don’t let winter get the best of your skin: part 2

A common misconception is that more protection from UV exposure is needed in the summer than in the winter. Although the strength of the sun’s UVB rays diminishes slightly in the winter months, the UVA rays remain constant throughout the year, making overexposure still a threat to healthy skin. The fact that snow can reflect up to 80% of the sun’s rays, while sand only reflects 15% and water only 10%, makes a moisturizer with broad spectrum protection against UVA and UVB rays a must in every winter skin care regimen. Skin that is already stressed, dry and dehydrated may be more susceptible to the damage caused by UV radiation and more in need of even better protection.

Image courtesy of www.summitpost.org.

Image courtesy of http://www.summitpost.org.

The sun is the primary source of ultraviolet (UV) radiation. UV rays are broken down into UVA, UVB and UVC rays according to their wavelength:

• UVA: 320-400 nanometers

• UVB: 280-320 nanometers

• UVC: 200-280 nanometers

Skin cancer is the most common form of cancer in the United States with an estimated 1,000,000 new cases of non-melanoma skin cancers reported in 2008. Many people associate skin cancer with sun bathing and dismiss the UV risk during the winter months. This is not a safe assumption. Get in the habit of wearing a broad spectrum sunscreen with an SPF of at least 30 every day, year-round. Also, because UVA rays are constant throughout the year, be sure that your sunscreen contains one of the following UVA protective ingredients:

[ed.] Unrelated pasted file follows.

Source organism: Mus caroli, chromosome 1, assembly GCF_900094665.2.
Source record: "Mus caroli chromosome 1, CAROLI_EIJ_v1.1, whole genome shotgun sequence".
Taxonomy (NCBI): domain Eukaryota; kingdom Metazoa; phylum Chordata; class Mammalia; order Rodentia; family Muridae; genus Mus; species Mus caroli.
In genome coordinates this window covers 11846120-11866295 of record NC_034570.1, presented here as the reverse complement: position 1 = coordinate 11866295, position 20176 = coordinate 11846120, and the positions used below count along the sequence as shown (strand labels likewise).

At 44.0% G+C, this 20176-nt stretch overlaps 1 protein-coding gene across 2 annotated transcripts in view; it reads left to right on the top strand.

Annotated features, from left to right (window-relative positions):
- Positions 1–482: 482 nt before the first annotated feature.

• avobenzone
  • titanium dioxide
  • zinc oxide
  • encamsule

Don’t leave your wide-brimmed hat at home just because it’s cold outside. With the sun being the number one cause of visible aging in the skin, avoiding unnecessary sun exposure, and wearing broad spectrum sun protection and hats daily will not only keep your skin safe, but will keep you looking younger.

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